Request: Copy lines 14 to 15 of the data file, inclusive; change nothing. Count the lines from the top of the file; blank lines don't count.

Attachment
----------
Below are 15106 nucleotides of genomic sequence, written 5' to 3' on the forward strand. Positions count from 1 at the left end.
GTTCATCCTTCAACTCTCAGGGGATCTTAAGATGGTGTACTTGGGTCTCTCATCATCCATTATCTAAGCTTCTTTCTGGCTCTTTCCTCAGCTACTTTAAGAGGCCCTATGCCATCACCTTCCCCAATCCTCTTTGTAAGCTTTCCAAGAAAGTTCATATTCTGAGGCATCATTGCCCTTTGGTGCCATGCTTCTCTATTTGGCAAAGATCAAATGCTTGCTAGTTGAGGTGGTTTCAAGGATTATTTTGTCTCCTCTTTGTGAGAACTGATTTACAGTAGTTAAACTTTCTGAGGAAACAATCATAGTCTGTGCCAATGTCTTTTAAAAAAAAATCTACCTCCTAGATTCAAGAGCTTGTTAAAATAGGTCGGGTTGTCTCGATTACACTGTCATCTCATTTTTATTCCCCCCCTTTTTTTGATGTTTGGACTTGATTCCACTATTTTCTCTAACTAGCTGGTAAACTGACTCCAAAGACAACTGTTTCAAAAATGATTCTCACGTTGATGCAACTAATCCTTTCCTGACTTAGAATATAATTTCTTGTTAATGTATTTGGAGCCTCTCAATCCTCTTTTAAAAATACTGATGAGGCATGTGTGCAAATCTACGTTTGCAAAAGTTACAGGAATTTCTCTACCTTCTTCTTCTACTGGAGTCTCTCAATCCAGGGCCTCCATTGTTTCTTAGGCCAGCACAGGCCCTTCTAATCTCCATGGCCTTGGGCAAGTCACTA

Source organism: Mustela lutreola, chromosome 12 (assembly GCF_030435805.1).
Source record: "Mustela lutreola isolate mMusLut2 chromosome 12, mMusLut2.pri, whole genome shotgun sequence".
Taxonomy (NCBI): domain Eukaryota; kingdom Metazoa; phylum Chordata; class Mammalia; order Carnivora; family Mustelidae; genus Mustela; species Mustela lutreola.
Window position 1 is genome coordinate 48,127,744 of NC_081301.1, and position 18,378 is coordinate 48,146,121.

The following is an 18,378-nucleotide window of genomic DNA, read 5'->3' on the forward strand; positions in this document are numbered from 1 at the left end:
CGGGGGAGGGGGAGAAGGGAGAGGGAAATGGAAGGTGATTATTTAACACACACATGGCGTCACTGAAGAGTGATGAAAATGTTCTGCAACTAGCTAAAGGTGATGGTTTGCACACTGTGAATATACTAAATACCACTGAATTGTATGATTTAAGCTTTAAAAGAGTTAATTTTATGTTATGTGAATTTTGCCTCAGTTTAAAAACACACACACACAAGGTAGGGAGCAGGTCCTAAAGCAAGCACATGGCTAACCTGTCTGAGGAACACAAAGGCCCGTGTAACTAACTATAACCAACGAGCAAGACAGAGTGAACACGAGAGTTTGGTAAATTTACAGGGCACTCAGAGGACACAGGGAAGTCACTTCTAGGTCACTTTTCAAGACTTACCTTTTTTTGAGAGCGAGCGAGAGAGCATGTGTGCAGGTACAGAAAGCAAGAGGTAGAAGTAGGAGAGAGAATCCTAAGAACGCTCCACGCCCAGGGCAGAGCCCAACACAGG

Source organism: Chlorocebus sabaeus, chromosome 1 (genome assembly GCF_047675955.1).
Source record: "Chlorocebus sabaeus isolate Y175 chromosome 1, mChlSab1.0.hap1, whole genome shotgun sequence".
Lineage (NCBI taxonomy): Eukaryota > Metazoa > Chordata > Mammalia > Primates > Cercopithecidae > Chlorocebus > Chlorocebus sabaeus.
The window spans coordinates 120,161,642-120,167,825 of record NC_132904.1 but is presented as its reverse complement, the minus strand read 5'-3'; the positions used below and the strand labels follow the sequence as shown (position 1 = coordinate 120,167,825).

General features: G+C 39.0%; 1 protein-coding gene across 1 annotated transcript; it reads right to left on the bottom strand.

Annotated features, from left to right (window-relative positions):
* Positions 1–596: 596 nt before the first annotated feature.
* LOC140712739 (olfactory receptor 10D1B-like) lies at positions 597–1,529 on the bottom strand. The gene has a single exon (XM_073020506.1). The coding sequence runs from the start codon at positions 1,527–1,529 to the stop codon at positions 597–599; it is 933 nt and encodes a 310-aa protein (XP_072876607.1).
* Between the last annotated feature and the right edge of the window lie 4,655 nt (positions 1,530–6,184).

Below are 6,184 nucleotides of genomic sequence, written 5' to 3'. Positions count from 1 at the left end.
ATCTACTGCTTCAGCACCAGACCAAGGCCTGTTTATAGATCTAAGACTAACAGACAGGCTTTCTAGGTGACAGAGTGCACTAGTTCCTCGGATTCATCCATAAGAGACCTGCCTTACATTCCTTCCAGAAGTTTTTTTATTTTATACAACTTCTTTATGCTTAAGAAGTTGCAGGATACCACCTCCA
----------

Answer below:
Annotated features, from left to right (window-relative positions):
* Positions 1–596: 596 nt before the first annotated feature.